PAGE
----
Epilepsy is a physical disease like headache, backache and asthma. It is one of the most common brain diseases both in children and adults. Epilepsy will result in recurrent ‘seizures’ or ‘fits’. Seizures occur due to the sudden, excessive electrical discharges in the neurons or brain cells. This type of condition can affect people at any age and each age group suffers from different problems said Dr Dinesh Nayak S, Director and Senior Consultant Neurology and Epileptology, Gleneagels Global Health City. Recently WHO report says, Approximately 10 million people in India are suffering from seizures that are associated with epilepsy and around 50 million people in the world are suffering from epilepsy disease and out of 80%, people are living in developing countries. It is a treatable disease but three-fourth people affected by this disease in developing countries do not get proper treatment added, Dr Dinesh Nayak
Facts on Epilepsy:
How is Epilepsy caused?
- Infection in the brain.
- Congenital abnormalities
- Stroke and brain Tumors
- Damage to the brain due to prenatal and perinatal injury.
- Injury in head or accident.
- During childhood prolonged high fever.
- Infections like encephalitis or meningitis.
- Low oxygen during birth.
- Some genetic conditions like tuberous sclerosis may result in brain injury.
What are the symptoms of seizures?
The physical manifestations of seizures can be in any form such asloss of consciousness, staring and unresponsiveness, up rolling of eyes or eye blinking repeatedly, sudden falling down, stiffening or jerking of limbs, etc.
How is Epilepsy diagnosed?
Epilepsy is diagnosed by your doctor after carefully analysing your symptoms (seizures) to decide if these are indeed unprovoked epileptic seizures. Most important thing here is not all episodes of loss of consciousness, unresponsiveness and shaking are seizures. There are many other phenomena that can look similar to seizures (seizure mimics). Video recordings of the episodes in your smart phone help doctors distinguish between seizures and mimics in many cases. Rarely, video-EEG recording of seizures in hospital is required to make this distinction. Tests are usually performed to support the diagnosis (EEG), to know which type of epilepsy one is dealing with (EEG/video-EEG) and to detect the underlying cause of epilepsy (MRI of the brain, genetic tests, etc). The interesting point to note here is that all these tests can be normal in patients with epilepsy, thus ruling out some of the more sinister causes.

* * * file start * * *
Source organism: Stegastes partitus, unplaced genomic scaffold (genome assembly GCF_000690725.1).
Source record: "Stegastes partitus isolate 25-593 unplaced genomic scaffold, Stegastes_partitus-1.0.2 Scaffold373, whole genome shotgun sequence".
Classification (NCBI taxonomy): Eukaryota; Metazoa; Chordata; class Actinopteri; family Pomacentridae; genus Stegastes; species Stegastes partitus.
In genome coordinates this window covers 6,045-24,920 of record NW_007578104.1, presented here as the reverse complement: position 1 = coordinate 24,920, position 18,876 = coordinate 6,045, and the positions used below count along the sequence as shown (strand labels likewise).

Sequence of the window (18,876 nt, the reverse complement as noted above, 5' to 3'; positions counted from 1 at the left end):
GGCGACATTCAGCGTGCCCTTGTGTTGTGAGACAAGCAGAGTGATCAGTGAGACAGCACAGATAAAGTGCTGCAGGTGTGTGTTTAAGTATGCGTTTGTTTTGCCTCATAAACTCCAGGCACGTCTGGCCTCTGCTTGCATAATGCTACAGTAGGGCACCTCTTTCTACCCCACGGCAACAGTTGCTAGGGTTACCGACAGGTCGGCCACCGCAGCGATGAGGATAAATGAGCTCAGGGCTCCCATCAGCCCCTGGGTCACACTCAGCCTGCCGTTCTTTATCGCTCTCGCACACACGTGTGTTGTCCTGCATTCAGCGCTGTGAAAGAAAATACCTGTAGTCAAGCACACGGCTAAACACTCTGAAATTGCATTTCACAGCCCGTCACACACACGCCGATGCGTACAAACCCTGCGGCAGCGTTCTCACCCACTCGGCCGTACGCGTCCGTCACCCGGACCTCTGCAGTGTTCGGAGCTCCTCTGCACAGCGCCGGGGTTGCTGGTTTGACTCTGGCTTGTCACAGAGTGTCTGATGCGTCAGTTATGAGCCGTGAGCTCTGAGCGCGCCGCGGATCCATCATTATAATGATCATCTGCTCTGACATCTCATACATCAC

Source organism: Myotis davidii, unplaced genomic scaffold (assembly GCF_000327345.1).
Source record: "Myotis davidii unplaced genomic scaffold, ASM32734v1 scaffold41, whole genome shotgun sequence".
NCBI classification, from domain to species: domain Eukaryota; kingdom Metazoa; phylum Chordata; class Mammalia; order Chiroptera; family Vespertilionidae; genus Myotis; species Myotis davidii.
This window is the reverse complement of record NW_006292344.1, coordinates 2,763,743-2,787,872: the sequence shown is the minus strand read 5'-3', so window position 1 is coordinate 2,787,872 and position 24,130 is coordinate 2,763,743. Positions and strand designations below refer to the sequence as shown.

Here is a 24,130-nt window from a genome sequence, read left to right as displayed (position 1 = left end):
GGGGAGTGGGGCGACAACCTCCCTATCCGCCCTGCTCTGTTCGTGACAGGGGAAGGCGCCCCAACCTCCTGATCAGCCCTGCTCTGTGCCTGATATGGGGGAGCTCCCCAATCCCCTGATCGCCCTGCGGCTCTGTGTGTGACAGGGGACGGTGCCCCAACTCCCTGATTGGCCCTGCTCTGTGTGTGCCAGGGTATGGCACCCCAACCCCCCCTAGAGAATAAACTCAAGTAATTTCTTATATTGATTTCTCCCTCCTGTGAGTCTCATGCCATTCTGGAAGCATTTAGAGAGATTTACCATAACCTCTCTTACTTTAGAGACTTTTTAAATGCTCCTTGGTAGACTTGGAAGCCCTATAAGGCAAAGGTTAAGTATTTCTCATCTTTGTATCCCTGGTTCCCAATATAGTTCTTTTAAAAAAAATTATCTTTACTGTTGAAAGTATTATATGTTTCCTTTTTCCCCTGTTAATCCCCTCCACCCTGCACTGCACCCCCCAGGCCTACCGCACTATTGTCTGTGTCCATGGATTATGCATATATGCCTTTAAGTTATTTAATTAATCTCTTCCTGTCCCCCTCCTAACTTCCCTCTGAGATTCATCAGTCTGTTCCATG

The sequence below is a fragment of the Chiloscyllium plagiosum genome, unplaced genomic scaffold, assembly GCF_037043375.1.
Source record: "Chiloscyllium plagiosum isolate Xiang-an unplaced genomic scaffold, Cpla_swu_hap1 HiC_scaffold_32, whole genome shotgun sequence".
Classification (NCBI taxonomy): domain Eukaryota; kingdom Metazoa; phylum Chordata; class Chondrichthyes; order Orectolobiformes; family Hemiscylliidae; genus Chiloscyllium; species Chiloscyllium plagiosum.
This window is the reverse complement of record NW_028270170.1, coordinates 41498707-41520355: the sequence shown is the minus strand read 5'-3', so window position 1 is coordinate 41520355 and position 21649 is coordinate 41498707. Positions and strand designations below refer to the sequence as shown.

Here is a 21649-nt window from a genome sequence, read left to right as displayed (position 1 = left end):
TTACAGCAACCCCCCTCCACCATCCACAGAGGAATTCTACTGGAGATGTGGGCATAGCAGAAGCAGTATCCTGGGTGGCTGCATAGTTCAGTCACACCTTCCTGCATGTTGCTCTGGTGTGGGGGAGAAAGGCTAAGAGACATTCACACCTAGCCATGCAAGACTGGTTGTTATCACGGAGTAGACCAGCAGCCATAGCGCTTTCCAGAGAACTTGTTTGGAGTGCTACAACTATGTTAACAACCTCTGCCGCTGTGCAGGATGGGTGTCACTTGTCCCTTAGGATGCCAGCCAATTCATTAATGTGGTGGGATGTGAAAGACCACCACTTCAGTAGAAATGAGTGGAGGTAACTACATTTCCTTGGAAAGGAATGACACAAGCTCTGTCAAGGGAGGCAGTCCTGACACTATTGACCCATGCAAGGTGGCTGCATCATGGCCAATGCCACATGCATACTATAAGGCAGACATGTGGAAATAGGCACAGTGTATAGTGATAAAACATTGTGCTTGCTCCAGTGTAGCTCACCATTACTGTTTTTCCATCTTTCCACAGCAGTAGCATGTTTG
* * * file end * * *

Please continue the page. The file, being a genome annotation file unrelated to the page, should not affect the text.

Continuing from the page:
How is epilepsy treated?
It is very important to seek proper medical attention for epilepsy. For those who fail to have adequate seizure control with one medication are better evaluated by a Neurologist to diagnose the condition and to treat effectively. Uncontrolled epilepsy needs evaluation by a specialist epilepsy centres with advanced treatment options. Epilepsy in 70-80% of patients can be easily controlled with available modern anti-seizure medications. Taking appropriate medications regularly can keep epilepsy under control.
Common mistakes which should be avoided by patients with epilepsy
Suddenly stopping the anti-seizure medications knowingly or by accident is one of the most common mistakes by patients with epilepsy. Some patients stop all medications suddenly to seek treatment with alternative medicines. But such sudden stopping of medicines can cause potentially life-endangering long seizures called status epilepticus. Most common cause of recurrence of seizures in patients with epilepsy is non-compliance with medications. Not taking good sleep can be problematic as sleep deprivation causes seizures. Taking alcoholic drinks can make the anti-seizure medications ineffective, leading to breakthrough seizures